There is a lot of light around in early may and that helped a lot to get all the shots in just two days. We could start up at 6am, hike up, shoot, be back for lunch and then start making driving shots in the valley until it got dark around 8pm. Tamok is quiet valley with superb scenery and there is no need to worry about cablecars, buildings or other people getting in the shot.
And here is the final ad, good work Pablo and Skypixel!
Our latest movie project Approach&Attack is halfway through and its time to release first real teaser.
Project itself is going smoothly at the moment but as always some troubles occur in post-production. Even with a short video like this there is lots of data to transfer, convert and encode so something usually goes wrong. I have roughly 1,5TB of raw footage so there is obviously lots of things to go wrong. Converting them all is not reasonable nor necessary but still a lot of files needs to be treated for editing process. Some go through Compressor but mostly I convert with MPEG streamclip.
Even this 3 minute teaser had enough problems to make my editing software Final Cut Pro choke at times. Random crashes have taught me to Cmd-S often enough. All this is making me of thinking about switching my preferred NLE to something else than Final Cut. Maybe FCP X or back to old days with Premiere which I have heard only good things lately … Any suggestions? Maybe I need to try them out and see myself!
“General Error” What kind of explanatory pop-up is that? I have learned what causes this but I hate the solution so I just go around it…
I have been privileged to come to New Zealand for three years in a row now and this country never stops amazing me! Sceneries are jaw-dropping, people are friendly and there is always things to do even when the weather is not on your side. Wanaka, Queenstown and Arrowtown are fun to chill out on a day off the slopes or when backcountry is inaccessible. There is always an option to go cruising quality park and pipes shaped to perfection in Cardrona or longer runs in Treblecone. And yes, there is sweet mini-pipe or more like an old school pipe in Cardies!
Filming in NZ requires good planning and good group to work with. Big thanks to Southern Lakes Heliski, Alpine Helicopters and Triple Point Expeditions! Everything has to work when you try to get things done in the right way. Scouting for locations is expensive if you have to go out finding spots with a helicopter. Guides make our life a lot easier with their knowledge about terrain and the conditions. Being here for third time also helps out since we have some knowledge of what is out there. Having a map or two will not hurt either.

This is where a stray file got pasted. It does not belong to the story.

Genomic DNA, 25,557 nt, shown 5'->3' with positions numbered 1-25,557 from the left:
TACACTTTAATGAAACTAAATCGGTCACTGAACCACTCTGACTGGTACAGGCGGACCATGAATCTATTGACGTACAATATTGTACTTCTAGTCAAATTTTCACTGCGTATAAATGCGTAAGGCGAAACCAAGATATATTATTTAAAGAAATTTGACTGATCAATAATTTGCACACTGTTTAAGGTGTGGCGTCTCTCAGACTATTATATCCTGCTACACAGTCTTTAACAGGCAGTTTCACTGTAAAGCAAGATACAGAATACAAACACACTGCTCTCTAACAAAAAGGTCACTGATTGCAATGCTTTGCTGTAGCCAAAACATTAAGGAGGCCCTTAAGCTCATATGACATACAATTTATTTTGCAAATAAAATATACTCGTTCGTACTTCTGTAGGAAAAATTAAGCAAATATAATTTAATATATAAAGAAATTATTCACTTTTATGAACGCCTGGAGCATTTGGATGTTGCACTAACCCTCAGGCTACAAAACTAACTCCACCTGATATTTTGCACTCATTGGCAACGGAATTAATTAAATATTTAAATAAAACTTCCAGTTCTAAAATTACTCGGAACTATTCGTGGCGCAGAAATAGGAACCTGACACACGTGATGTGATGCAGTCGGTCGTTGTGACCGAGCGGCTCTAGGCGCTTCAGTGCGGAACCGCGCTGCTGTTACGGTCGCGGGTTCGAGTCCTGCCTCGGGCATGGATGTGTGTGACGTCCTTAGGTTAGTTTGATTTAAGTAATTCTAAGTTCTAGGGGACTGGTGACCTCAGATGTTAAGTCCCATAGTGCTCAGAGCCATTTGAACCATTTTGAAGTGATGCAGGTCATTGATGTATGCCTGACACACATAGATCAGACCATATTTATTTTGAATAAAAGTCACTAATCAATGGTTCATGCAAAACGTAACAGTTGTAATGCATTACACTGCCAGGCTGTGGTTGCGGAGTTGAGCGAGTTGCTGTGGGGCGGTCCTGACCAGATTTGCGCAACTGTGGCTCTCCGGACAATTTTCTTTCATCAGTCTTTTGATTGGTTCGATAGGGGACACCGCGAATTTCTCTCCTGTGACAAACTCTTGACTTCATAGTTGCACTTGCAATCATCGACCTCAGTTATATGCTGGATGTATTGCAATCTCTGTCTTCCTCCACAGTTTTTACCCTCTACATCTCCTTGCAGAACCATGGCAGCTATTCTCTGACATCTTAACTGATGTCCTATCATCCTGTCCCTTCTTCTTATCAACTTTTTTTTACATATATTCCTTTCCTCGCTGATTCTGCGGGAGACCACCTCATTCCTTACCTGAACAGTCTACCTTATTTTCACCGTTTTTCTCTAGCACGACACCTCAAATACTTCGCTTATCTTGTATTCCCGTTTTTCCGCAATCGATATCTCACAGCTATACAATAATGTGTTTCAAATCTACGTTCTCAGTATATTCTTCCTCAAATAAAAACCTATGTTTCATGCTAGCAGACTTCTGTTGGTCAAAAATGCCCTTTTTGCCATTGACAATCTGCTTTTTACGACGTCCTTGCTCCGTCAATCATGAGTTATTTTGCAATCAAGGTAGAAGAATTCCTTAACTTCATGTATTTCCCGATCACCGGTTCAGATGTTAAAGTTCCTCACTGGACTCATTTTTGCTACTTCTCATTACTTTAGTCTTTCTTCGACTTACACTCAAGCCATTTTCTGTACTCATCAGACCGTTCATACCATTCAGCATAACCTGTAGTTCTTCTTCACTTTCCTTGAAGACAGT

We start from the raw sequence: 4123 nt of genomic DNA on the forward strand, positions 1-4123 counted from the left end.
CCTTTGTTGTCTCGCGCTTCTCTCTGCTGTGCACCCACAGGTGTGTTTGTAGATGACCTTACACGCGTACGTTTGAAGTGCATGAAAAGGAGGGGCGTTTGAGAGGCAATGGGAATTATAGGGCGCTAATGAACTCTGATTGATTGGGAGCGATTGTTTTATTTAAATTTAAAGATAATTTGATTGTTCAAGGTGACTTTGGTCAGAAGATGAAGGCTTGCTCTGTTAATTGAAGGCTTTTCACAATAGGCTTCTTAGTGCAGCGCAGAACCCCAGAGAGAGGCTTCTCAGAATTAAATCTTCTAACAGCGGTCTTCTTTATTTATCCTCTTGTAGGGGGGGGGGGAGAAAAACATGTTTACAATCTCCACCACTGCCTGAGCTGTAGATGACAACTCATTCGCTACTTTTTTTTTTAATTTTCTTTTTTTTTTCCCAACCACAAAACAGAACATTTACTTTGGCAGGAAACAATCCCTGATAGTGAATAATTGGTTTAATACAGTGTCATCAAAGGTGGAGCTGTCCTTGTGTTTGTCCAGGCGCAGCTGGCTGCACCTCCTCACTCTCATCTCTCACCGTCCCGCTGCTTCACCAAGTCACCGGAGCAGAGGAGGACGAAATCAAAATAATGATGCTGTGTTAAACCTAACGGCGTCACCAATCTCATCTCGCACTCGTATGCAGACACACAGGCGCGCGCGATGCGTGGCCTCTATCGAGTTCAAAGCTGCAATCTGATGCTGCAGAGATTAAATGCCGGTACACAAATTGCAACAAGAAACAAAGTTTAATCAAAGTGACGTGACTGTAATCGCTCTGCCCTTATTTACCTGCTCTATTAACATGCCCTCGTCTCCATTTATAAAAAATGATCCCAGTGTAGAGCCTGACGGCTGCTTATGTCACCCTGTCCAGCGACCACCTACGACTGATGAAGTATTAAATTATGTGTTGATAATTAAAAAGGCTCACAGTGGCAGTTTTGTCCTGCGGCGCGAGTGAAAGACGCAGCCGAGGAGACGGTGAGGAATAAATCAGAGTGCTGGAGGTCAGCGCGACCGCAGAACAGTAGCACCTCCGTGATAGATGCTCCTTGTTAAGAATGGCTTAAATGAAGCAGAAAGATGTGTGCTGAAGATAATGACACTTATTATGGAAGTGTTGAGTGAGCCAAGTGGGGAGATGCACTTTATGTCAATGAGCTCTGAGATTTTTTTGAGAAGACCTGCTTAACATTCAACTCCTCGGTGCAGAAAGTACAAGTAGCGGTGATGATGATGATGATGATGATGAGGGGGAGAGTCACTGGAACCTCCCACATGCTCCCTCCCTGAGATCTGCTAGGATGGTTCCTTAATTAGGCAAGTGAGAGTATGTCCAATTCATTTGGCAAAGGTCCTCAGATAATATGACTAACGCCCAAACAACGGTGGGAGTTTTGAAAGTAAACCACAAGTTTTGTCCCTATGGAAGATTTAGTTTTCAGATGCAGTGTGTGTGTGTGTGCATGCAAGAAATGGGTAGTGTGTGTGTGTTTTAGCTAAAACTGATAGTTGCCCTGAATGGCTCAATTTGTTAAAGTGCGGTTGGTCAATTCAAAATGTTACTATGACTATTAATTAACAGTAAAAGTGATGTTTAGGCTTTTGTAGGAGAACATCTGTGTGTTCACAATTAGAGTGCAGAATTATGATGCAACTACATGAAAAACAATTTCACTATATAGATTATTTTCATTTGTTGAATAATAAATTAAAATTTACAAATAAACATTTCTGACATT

Dealing with the weather takes a lot of patience and willpower to get you through those grey days. And not only grey days, day after snowstorm in the mountains usually means dealing with high risk of avalanches. It is not just glory and endless powder, mostly time goes by just wishing it was, but then comes those days that just makes it all worth to come filming in NZ. It would be such a bummer to leave without the shots that you came here for, so playing the waiting game is essential. We have had five days of heli in three weeks now and we consider ourselves lucky!
Antti slashing through small avalanches
We have still one more week to make this trip even better, if the weather allows we might be flying but after two full days its time to relax and recharge batteries. Take a beer or two, chill out in the city and then what? Shotover jet on the river? Bungee or cliffjump? Skating the pools or Dream ramp? Frisbee golf in superb sceneries? Kayaking again? As one snowboarder once said there is infinite potential and that is so true in New Zealand. If we have time we go for everything!
Down days with Rami Hanafi on a kayak.
Tailsliding the Dream ramp. Antti behind the lens this time!
Kiwi Style is common phrase down here but last year fellow snowboarder, the Frenchie Sylvain Bourbousson gave it a new meaning; People are driving their cars like crazy in here. If you are pedestrian on crosswalk they will not stop to wait for you, they try to run over, it´s crazy and Kiwi style!